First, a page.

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ReelTalk Movie Reviews
Slanting the Truth: Politicians & the Fourth Estate
by John P. McCarthy

State of Play is the ideal movie for those hankering to watch a tense political thriller similar to the ones that seemed to appear with regularity during the 1970s. It will also be catnip to anyone lamenting the dire economic straits of newspapers and print journalism today. Fortunately for the film's distributors and producers, these two sets of potential moviegoers are bound to overlap; unfortunately, they'll never contain the majority of ticket buyers -- those yet-to-be-born thirty years ago and who prefer to get their news and information online.

A reworking of a BBC miniseries about intrigue in the smoke-filled backrooms and beleaguered newsrooms of Washington, DC, State of Play delivers nearly all the pleasures of a well-written news article built on solid reporting and sound journalistic method. It's engrossing, entertaining, and (this is where the analogy ends) more-or-less informative.

Russell Crowe, sporting a haircut and wardrobe stylish in 1977, stars as Cal McAffrey, an ink-stained reporter at The Washington Globe. Cal is a shaggy-haired, no-nonsense scribbler of the old school. He listens to Irish music while driving around the District in his filthy 1990 Saab. He lives for his job. Investigating the murder of a junkie one rainy night in Georgetown, Cal discovers a link between the crime and the death of a Congressional aide.

It quickly comes out that the deceased Capitol Hill worker was a researcher on a committee chaired by McAffrey's college roommate Congressman Stephen Collins (Ben Affleck) and that she and Collins were having an affair. Further stoking the conspiratorial fires, the congressman's committee is conducting hearings into possible abuses by a private security contractor, a sinister band of corporate mercenaries and ex-military types evidently modeled on the firm Blackwater. Cal's relationship to the scandalous story is also complicated by the fact he's close to Collins' estranged wife (Robin Wright Penn).

Clearly enjoying firing off riblad zingers, Helen Mirren plays Cal's cynical editor. She insists he work on the story with the paper's Capitol Hill blogger Della Frye (Rachel McAdams), whom Cal assumes is a glorified society columnist unfamiliar with reporting hard news. Yes, he teaches her a thing or two, but Della is sharp and principled. And despite his protestations, he may be compromised ethically. Profit-pressure from the new corporate owners of the Globe threatens to skew the story even more.

Adopting a straightforward style, director Kevin Macdonald (The Last King of Scotland) punches up the proceedings with music cues easily anticipated, as are a few of the plot twists. The cinematography emphasizes the city's monumental architecture without relying on familiar buildings or hackneyed images. A trio of screenwriters -- Matthew Michael Carnahan (Lions for Lambs), Tony Gilroy (Michael Clayton) and Billy Ray (Breach) -- is responsible for snappy dialogue and the absence of excess filler in the topical story.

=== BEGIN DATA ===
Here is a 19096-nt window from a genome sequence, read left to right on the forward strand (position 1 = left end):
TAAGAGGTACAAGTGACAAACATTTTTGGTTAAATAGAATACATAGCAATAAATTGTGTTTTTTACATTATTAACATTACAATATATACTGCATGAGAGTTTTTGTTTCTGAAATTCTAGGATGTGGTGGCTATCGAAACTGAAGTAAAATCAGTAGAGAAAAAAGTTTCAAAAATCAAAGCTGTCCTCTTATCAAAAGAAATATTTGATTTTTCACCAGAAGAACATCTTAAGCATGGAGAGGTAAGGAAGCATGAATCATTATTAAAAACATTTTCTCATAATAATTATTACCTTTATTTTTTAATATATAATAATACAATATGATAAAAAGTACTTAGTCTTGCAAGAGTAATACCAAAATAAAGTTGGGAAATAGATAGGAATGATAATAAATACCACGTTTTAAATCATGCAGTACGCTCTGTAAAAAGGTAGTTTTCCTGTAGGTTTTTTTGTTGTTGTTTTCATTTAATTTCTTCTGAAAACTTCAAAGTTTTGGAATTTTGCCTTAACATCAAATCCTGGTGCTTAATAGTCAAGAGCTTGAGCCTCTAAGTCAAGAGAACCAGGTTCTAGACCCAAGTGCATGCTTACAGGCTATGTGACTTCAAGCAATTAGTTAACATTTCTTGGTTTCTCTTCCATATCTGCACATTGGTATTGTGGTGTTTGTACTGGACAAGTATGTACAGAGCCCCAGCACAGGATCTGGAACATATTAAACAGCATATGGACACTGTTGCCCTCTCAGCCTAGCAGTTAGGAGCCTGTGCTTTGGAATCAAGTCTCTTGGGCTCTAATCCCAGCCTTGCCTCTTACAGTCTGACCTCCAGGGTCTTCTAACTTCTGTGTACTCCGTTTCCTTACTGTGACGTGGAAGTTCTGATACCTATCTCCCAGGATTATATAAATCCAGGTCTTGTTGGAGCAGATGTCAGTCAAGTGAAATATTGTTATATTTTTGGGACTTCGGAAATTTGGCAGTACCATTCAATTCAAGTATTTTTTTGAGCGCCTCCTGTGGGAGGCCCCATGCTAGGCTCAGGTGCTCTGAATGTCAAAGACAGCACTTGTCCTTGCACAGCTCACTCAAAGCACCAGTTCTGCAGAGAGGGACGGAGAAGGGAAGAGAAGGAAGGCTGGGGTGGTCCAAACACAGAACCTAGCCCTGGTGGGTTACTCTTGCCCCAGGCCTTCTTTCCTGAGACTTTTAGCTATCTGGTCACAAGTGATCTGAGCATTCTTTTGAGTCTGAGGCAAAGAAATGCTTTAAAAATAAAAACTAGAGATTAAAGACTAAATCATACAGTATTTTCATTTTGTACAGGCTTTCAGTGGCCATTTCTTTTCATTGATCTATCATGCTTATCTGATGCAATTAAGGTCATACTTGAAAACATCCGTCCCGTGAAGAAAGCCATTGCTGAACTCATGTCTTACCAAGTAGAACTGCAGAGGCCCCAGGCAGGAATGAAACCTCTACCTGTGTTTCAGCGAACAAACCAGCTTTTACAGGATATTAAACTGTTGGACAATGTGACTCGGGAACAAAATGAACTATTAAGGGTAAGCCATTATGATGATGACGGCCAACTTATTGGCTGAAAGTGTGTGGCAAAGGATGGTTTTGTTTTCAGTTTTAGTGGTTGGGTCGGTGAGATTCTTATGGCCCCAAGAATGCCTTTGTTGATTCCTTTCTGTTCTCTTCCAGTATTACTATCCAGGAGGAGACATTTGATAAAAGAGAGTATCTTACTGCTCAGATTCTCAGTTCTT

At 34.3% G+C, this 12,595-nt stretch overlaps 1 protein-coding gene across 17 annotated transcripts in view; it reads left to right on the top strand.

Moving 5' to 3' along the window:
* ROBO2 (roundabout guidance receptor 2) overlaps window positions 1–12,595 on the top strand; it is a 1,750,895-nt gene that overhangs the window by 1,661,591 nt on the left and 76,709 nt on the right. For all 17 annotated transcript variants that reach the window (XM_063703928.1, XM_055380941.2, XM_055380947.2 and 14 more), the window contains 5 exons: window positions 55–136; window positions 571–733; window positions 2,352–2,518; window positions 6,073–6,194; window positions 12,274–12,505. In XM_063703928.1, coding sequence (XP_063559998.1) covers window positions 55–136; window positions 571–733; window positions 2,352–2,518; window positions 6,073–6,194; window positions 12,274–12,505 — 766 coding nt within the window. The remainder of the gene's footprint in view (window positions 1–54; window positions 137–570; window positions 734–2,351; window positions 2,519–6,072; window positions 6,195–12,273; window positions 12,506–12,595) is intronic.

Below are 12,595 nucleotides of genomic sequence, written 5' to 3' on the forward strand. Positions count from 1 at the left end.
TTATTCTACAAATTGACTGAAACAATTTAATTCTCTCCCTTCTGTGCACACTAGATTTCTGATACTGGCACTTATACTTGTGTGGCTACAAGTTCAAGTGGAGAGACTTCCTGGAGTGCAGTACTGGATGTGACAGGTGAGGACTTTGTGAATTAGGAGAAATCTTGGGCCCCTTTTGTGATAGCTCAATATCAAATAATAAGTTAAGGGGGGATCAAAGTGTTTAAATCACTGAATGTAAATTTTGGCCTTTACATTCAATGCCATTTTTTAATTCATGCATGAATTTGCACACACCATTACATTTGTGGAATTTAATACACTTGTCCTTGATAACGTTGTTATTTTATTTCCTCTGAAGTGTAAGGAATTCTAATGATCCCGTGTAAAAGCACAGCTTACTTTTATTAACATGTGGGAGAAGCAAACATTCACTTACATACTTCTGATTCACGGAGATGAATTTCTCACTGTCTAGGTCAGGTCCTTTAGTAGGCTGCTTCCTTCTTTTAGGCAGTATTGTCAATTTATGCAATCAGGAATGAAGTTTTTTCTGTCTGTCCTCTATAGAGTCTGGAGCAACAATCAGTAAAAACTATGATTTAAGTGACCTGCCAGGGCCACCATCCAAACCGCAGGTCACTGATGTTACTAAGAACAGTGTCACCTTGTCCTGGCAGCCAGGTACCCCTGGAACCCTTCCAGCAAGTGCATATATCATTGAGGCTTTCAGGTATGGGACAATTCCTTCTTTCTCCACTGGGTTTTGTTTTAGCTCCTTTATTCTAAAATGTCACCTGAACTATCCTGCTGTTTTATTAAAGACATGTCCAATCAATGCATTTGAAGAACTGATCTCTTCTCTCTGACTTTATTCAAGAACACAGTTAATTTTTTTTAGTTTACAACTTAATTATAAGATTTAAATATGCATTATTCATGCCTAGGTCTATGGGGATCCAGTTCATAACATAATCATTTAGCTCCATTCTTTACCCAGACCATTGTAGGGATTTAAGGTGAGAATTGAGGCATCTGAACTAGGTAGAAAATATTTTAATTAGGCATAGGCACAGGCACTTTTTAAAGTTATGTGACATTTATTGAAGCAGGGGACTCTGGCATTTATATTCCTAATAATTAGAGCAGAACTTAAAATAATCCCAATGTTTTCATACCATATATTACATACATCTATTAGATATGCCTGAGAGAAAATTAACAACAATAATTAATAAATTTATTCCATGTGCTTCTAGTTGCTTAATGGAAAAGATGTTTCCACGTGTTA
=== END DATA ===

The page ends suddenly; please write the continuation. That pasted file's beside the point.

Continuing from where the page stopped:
Not all the tension is of the cerebral variety. There are exciting bursts of action in a hospital scene, as well as during a parking garage sequence that's a subtle nod to All the President's Men, the best journalism and politics movie ever. Journalists may take pride in the fact they're portrayed by actors of Crowe, Mirren and McAdams' caliber (especially if print journalism is on its last leg); and politicos could do worse than Affleck and Jeff Daniels, who appears in the role of a senior member of Collins' party. Add Justin Bateman to the mix as a sleazy public relations guy and you have a terrific cast.

State of Play is an ode to a way of gathering and disseminating information that may soon be obsolete. Yet at the end of the day, it doesn't read a tremendous amount into the situation or do anything radically novel with it. The idea that anyone holding elective office or serving as a bastion of the Fourth Estate can be corrupted is yesterday's, or rather perennial, news. The picture will still generate a special frisson in old media types, particularly when they watch a newspaper going to press at movie's end. 

Today, we assume that nothing any of us does, let alone politicians, can remain hidden forever: everything will come out eventually. It's just a question of how the information is spun when it does. Certain spectators will wish they had been played more by the film and some less, but State of Play is incisive enough to satisfy a significant cross-section of the viewing public.

(Released by Universal Pictures and rated "PG-13" for some violence, language including sexual references and brief drug content.)

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